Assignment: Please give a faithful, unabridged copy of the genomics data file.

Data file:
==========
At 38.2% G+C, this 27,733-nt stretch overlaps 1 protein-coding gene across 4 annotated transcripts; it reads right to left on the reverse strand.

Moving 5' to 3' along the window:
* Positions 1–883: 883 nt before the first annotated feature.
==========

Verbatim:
At 38.2% G+C, this 27,733-nt stretch overlaps 1 protein-coding gene across 4 annotated transcripts; it reads right to left on the reverse strand.

Moving 5' to 3' along the window:
* Positions 1–883: 883 nt before the first annotated feature.